Using Toyota Techstream TIS under OS X


After moving from VWs to Toyotas a couple of years ago I started to realize how spoiled I had been with respect to having access to a decent scan tool.  With Volkswagen I used Ross-Tech’s VCDS (previously called simply VAG-COM), which worked quite well.  But with Toyota at the time the options were quite limited, which was unfortunate as I owned a Prius and you need a scan tool to do pretty much anything.  At the time you had some scan tools that were compatible, to varying degrees, with most Toyotas.  Probably the best of the lot was AutoEngenuity’s scantool.  But it was more general-purpose, and as such it didn’t support a number of the Toyota-specific functions that a genuine scantool would.

Then Toyota decided to support a J2534 device in their own software, the Drew Technologies Mongoose.  Using a Mongoose you can run Toyota’s Techstream TIS on your PC and have access to the same diagnostic data that your dealer has!  And the price was fairly reasonable at about $500USD.

But since the Mongoose is essentially just a J2534 interface shouldn’t any J2534 adapter work fine?  In theory it should, but it depends on exactly how well the manufacturer implemented the protocols.  One that I can say does work nearly flawlessly is the Tactrix Openport 2.0, which is what I own and use and is a steal of a deal at $169USD.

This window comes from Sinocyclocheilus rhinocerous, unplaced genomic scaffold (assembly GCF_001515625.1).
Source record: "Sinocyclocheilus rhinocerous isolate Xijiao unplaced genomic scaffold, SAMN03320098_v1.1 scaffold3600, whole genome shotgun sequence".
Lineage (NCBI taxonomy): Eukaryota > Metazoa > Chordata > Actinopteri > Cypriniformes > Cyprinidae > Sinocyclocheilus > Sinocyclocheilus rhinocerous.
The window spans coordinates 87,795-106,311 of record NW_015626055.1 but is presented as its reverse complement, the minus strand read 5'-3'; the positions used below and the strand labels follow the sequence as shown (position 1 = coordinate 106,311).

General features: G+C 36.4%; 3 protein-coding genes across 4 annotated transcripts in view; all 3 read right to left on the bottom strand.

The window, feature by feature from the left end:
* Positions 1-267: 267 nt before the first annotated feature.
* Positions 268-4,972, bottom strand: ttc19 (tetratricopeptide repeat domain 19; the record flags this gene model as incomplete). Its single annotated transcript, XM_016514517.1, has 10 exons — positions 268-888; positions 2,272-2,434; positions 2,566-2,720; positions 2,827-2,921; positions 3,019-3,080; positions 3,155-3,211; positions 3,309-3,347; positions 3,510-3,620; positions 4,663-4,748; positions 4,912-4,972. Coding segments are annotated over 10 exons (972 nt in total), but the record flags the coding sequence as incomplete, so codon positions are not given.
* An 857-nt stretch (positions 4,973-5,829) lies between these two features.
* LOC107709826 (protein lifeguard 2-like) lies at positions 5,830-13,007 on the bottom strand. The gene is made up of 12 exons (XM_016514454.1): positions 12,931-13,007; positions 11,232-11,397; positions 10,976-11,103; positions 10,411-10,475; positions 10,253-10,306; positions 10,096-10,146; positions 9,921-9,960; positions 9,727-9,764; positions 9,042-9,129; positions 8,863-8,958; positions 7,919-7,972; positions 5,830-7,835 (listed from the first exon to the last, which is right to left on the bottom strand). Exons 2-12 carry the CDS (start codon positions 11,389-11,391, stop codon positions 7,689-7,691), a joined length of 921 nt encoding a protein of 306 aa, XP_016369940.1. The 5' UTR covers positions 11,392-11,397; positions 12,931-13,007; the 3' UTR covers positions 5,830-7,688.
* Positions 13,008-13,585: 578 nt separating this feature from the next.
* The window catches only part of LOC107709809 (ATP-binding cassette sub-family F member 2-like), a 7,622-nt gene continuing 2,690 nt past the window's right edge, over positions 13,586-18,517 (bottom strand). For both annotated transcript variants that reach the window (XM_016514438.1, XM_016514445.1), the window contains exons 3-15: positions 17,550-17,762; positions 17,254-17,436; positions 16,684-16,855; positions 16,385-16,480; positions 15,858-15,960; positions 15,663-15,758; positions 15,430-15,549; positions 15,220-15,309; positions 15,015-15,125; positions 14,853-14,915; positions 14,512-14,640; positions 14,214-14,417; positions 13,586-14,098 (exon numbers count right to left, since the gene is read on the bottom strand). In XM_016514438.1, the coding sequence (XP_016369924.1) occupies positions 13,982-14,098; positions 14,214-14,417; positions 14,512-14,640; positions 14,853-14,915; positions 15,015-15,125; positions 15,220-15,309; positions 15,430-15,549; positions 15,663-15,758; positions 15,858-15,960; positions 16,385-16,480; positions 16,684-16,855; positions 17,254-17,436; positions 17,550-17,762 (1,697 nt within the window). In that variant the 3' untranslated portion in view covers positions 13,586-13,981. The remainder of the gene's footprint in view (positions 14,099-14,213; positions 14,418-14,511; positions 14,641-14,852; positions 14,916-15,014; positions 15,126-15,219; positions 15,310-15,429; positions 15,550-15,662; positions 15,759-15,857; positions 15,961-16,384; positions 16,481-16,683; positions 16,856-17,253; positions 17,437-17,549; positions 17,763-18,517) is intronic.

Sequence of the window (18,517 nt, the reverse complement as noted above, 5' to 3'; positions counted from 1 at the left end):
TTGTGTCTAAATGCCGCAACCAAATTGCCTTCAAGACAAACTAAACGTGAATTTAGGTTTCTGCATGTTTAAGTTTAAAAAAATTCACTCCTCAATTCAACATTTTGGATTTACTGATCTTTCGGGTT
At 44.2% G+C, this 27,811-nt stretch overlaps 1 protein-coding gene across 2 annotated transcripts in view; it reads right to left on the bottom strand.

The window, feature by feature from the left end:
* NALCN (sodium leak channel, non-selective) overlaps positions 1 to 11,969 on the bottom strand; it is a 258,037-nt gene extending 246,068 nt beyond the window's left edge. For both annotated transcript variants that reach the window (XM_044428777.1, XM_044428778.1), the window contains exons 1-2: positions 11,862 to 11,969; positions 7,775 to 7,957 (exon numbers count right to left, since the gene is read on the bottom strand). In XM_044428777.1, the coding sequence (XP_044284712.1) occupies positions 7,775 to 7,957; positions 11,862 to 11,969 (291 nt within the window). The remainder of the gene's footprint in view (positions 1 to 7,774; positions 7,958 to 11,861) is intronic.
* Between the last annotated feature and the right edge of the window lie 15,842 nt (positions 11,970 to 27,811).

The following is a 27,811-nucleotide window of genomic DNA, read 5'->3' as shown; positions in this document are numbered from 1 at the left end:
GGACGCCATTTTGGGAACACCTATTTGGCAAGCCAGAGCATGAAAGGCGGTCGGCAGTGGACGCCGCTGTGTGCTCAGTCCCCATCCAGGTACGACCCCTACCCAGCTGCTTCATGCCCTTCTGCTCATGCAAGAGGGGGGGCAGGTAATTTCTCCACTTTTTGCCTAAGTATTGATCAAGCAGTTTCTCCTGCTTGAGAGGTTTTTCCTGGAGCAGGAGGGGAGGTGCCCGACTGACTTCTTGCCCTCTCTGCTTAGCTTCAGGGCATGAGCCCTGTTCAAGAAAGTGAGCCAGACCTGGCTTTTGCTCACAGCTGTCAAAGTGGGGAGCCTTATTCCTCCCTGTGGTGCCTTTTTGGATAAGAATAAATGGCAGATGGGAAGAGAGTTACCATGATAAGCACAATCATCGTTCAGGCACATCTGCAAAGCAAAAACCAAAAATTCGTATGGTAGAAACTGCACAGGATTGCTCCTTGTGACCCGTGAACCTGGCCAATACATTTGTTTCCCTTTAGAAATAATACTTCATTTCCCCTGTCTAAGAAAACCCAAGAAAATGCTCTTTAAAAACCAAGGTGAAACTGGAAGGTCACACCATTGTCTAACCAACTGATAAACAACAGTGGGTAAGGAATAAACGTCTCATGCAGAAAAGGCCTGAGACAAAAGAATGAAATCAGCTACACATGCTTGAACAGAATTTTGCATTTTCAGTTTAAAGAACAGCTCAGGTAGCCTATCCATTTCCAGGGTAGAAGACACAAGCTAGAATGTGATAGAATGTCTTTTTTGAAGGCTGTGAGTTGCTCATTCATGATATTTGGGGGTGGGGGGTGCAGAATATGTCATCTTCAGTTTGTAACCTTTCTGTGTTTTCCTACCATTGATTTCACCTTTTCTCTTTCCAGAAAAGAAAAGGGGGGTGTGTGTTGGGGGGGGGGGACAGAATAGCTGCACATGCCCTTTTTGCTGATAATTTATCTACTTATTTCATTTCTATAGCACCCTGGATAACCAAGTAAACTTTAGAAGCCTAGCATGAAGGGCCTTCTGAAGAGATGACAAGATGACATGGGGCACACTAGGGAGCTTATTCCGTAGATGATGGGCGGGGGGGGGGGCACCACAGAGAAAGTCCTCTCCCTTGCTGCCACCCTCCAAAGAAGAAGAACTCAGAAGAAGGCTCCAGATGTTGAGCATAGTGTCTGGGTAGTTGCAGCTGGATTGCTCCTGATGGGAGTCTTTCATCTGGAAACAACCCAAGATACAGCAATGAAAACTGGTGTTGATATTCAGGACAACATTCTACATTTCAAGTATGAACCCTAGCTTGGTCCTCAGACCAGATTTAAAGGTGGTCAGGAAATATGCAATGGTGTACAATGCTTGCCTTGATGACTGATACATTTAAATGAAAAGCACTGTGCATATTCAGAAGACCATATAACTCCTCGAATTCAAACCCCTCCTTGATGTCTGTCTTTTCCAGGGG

The next issue I had is that I wanted to use the software on a Macbook Pro, and preferably in a virtual machine.  I’ve found that it’s quite do-able using the free & open source VirtualBox software.  Presumably it should work equally well in Linux, and likely a similar process would work with other virtualization products such as VMWare or Parallels, though I haven’t tested any other configurations.


  1. Download and install VirtualBox for OS X.
  2. Create a new VM for whatever version of Windows you’re using and install Windows in it.  VirtualBox walks you through the fairly simple process so you probably won’t need more documentation.  But if you do you can read about the process here.
  3. Once Windows is up and running properly you need to shut it down so that you can access the settings for the VM.  Note that this is not the same as saving the machine state! You need to actually shut down the VM.  Once you do, in the VirtualBox Manager the Settings button will be available to you.

    Adding an OpenPort 2.0 to Virtualbox

    Setting VirtualBox to take control of the interface

  4. Connect your interface cable to your Mac’s USB port.  Open Settings, go to the Ports tab, the USB sub-tab, and click the icon of the USB cable end with a + over top, then select your interface cable from the list of devices in the drop-down box, ie:This will force VirtualBox to take control of the device when your VM is running and you plug in your interface.  Click OK to save the changes.
  5. Unplug the adapter from your Mac.  Start your Windows VM in Virtualbox.  Once it’s started you can install Techstream TIS (available from Toyota with a subscription, as well as from several nefarious websites).  You can read this pdf to gain some insight into how to install the software, but it’s pretty straight-forward.
  6. Once the software is working correctly plug the interface into your Mac and configure Techstream as necessary to use the adapter.  C’est fini!